Political Violence and Conflict Resolution: The Struggle for Peace in Northern Ireland
Date of Award
Master of Arts (MA)
Political Science & Geography
Graduate Program in International studies
Call Number for Print
Special Collections LD4331.I45 F69 2004
Political violence, especially in ethnoreligious conflicts, continues to threaten the stability and security of the international environment. Motivations for using violence are complex and can evolve over time. As long as one or more of the motivations continue to exist, parties to a conflict will feel that violence is a legitimate course of action and, thus, the conflict will persist.
Theories about the causes of conflict and the approaches that should be taken to terminate it mostly propose a single approach. A single approach, however, will address certain issues while leaving others unresolved, allowing some motivations to continue stimulating conflict. To bring violence to an end, it is necessary to utilize multiple conflict resolution approaches, addressing the conflict from different perspectives and leading to the elimination of violence. Systematic combination of four essential elements drawn from several approaches provides a more comprehensive model of conflict resolution that can succeed in overcoming the motivations for violence and allow peace to endure. These four elements are a response to the underlying issues, track-two diplomacy, inclusiveness, and third-party assistance.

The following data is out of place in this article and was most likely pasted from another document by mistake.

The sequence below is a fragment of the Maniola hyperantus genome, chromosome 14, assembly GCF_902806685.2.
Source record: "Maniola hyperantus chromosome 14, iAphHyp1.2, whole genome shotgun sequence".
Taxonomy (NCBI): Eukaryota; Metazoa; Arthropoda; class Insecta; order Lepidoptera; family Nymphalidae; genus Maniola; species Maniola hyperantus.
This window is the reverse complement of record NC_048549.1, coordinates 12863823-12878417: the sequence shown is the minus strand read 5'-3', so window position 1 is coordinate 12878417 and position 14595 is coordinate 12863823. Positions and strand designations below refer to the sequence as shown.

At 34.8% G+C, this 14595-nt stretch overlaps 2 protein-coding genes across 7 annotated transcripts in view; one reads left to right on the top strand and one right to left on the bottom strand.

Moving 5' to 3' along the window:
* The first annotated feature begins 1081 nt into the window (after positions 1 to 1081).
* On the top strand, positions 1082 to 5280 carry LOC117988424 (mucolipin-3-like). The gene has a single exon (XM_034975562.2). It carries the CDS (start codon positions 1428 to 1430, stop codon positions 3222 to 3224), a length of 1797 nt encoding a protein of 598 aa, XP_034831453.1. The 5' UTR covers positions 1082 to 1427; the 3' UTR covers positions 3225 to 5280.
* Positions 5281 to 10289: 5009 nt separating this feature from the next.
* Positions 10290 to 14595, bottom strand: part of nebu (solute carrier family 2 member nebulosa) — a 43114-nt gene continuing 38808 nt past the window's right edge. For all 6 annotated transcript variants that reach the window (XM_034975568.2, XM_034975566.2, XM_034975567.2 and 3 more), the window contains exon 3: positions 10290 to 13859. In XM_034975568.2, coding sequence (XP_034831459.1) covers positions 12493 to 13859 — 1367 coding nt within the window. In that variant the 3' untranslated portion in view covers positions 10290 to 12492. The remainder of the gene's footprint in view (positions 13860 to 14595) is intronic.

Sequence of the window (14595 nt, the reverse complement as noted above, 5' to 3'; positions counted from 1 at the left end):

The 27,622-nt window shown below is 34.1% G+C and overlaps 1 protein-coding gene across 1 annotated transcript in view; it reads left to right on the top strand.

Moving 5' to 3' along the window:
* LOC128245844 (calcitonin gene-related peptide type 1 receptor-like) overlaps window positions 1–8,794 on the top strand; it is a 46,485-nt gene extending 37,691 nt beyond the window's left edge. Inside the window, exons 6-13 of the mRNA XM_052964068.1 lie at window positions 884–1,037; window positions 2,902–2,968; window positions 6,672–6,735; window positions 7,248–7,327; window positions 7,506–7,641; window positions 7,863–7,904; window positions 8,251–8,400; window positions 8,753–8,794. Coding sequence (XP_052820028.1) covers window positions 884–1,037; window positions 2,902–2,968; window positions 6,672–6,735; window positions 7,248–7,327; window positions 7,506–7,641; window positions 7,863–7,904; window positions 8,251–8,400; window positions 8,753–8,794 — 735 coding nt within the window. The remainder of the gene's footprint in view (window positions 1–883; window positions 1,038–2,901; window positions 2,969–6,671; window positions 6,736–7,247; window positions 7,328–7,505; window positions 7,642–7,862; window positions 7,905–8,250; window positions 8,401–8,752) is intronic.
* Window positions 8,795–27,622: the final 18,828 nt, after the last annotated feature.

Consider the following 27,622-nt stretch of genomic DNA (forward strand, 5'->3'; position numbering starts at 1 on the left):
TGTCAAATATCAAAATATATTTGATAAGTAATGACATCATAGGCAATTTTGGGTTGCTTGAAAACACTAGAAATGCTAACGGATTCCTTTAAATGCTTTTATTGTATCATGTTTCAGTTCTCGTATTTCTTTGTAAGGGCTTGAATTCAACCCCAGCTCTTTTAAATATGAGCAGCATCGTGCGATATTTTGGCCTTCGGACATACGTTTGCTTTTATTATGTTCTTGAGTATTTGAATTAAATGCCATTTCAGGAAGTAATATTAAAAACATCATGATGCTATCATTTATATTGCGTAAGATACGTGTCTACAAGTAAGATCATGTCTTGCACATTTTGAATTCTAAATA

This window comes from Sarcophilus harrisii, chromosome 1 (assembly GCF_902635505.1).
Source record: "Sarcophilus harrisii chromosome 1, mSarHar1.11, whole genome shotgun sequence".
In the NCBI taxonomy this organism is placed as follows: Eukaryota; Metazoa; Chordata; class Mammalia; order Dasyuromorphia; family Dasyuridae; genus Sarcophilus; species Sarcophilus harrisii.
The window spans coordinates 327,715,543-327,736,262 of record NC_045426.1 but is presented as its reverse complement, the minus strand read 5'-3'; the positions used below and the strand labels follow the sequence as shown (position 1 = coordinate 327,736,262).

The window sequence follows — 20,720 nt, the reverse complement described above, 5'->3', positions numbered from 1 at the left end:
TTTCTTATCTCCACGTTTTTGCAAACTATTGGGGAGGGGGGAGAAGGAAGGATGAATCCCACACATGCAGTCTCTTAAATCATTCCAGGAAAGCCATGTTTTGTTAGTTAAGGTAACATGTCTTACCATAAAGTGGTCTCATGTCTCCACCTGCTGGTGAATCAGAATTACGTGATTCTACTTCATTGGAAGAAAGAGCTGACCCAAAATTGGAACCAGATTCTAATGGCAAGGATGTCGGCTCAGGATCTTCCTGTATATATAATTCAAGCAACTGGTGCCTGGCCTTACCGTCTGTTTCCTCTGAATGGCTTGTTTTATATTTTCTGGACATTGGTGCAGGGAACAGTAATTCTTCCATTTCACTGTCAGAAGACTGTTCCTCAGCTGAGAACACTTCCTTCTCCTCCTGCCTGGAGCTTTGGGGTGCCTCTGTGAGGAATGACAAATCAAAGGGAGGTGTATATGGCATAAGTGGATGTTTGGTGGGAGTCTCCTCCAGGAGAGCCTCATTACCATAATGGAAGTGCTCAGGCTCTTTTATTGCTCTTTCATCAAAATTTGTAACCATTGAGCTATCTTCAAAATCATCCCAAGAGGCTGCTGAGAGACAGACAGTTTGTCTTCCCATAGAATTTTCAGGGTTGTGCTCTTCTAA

The case of Northern Ireland demonstrates the efficacy of this comprehensive model. Until all four elements of the model were used during the peace process, attempts to produce peace in this region repeatedly failed. Failed attempts, such as the Sunningdale negotiations, demonstrate the deficiencies of an incomplete peace process. The successful Good Friday negotiations, on the other hand, highlight the benefits of incorporating the four necessary elements into the conflict resolution process.
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Fox, Lisa G..
"Political Violence and Conflict Resolution: The Struggle for Peace in Northern Ireland"
(2004). Master of Arts (MA), Thesis, Political Science & Geography, Old Dominion University, DOI: 10.25777/gja2-9774